Every now and then, someone says something that is so true and so obvious, yet so shocking, that I can’t get it out of my head. Like a rock in my shoe, such a thought continues to irritate, trouble, and stimulate my thinking. One such truth that has haunted me for years is something the late Dallas Willard shared. He observed that “What passes for Christian community in some churches is actually just carefully calibrated distance.”
Ouch! When I first heard this, I was tempted to rationalize it away as an overblown exaggeration or a rhetorical zinger aimed at producing guilt and manipulating emotions. But Dallas Willard was not known for being manipulative or sensationalistic. His approach was more carefully reasoned, thought through, and measured. So I would invite us to reflect on the truth Willard has put his finger on, even if we can think of happy exceptions to it.
Of course all human beings yearn for some level of community. We are wired to be in relationships, even if some of us don’t need very many relationships to be content. A basic human drive is to know and be known.
But we learn from experience that relationships can also be difficult. Community requires hard work. Like some Facebook relationships, knowing and being known is complicated. In the normal course of all relationships, there is hurt, disappointment, and frustration. Sometimes we decide such relational heartburn is not really worth the risk.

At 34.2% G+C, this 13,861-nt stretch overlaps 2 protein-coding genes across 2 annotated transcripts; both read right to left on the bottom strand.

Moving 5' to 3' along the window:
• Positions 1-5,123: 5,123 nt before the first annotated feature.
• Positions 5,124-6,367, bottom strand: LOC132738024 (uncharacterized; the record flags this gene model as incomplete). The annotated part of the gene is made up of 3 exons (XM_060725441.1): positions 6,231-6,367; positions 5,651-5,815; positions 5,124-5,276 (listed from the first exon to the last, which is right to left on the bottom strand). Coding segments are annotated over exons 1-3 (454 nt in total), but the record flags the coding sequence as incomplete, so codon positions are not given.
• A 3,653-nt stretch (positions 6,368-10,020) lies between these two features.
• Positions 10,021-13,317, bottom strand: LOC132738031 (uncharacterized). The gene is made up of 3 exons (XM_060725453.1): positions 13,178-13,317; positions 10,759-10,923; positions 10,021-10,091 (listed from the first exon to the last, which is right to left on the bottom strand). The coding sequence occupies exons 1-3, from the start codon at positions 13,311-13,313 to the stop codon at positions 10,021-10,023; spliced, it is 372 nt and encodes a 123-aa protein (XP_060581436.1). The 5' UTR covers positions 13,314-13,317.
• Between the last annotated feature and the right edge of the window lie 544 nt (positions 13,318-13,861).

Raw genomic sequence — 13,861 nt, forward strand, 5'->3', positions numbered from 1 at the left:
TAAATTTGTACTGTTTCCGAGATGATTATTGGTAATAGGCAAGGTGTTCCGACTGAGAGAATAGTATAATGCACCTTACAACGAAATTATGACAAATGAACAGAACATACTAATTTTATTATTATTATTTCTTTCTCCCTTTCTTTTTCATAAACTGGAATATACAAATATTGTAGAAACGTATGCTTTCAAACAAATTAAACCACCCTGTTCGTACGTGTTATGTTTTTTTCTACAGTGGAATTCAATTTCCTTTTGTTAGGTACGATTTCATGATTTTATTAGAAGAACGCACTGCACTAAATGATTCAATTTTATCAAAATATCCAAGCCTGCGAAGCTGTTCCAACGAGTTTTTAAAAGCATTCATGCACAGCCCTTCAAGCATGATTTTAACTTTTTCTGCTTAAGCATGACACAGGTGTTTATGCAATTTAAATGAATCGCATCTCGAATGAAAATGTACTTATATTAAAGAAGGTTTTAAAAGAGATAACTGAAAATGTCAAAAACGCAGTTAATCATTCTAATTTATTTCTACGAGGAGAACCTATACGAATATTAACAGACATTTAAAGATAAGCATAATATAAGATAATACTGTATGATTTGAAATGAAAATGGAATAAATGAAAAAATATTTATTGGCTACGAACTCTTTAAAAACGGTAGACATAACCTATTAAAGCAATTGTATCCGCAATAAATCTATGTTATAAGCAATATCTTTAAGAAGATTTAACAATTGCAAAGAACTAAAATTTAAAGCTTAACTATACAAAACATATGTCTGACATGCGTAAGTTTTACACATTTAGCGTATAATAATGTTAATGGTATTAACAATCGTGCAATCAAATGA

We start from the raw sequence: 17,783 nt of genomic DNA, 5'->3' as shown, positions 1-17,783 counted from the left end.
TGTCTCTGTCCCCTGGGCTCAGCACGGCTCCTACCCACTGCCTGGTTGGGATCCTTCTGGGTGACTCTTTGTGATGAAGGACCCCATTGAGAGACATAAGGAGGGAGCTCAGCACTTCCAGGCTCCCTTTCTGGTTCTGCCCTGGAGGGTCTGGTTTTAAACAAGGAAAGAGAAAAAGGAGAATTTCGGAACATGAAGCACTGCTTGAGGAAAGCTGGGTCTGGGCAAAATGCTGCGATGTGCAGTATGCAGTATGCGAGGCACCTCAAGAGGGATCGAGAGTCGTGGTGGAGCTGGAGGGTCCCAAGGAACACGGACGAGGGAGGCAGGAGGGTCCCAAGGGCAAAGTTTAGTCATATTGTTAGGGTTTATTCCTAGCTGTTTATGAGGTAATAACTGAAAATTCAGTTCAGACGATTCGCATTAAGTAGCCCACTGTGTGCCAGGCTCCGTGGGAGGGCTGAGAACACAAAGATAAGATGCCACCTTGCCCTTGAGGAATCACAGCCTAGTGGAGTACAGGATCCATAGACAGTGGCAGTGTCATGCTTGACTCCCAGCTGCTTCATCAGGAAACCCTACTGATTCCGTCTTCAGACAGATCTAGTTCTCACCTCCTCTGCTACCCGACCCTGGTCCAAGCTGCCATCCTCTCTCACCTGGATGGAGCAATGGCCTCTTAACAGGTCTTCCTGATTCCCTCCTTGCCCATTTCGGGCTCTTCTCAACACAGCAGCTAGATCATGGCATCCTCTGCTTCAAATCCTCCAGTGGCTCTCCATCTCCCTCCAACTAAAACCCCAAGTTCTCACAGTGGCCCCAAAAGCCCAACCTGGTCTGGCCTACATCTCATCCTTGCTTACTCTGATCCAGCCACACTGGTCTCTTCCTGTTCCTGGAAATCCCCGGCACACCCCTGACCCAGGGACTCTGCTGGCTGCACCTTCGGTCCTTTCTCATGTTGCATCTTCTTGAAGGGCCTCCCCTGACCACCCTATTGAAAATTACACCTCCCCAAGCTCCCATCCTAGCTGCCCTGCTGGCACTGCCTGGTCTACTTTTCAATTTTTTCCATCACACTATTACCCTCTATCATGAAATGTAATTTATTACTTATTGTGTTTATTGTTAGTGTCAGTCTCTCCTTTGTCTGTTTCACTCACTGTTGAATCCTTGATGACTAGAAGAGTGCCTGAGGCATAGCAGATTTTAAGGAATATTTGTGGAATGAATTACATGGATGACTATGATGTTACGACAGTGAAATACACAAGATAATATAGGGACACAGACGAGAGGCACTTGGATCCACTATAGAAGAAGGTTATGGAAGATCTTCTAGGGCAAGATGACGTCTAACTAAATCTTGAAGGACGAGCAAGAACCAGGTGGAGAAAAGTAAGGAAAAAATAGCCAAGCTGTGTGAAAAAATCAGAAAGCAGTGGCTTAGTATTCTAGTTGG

There is more. Our yearning to be in relationship is also complicated by our yearning to be unencumbered, to be free, to be able to do whatever we want to do. Every relationship cuts into our personal autonomy. Every friendship exacts a price on our time and emotional energy. Every community we involve ourselves in comes with some sacrificing of our personal preferences.
And because of these two factors, the risks inherent in relationships and the loss of personal freedoms, we maintain a “carefully calibrated distance” at Church, at work, even in our families. If you get burned on a ministry committee, or have your feelings hurt by a church leader, or feel underappreciated by fellow Christians, you will think twice about really opening yourself up in the church community. Understandably so.
However, the darker side of our carefully calibrated distance is our uncritical acceptance of the cultural values of consumerism and narcissism. If a relationship or community doesn’t meet “my” needs, doesn’t feed my ego, doesn’t excite me, doesn’t appreciate me as I think it should, then I’ll just withdraw. The unwillingness to stretch toward someone different from ourselves often betrays our own ugly biases.
I understand our honest struggle with the difficulties of being a healthy community, but I think we ought to also be aware of our darker reasons for keeping community at arm’s length. With all that acknowledged, I want to reaffirm my ardent belief that New Testament Christianity is every bit as communal as it is individual. Following Jesus intrinsically means following him in community. Christian faith is decidedly a team sport. Settling for carefully calibrated distance is to fall far short of who we are called to be God’s people. Being in community is not easy, but it’s a vital part of what it means to follow Jesus in the world.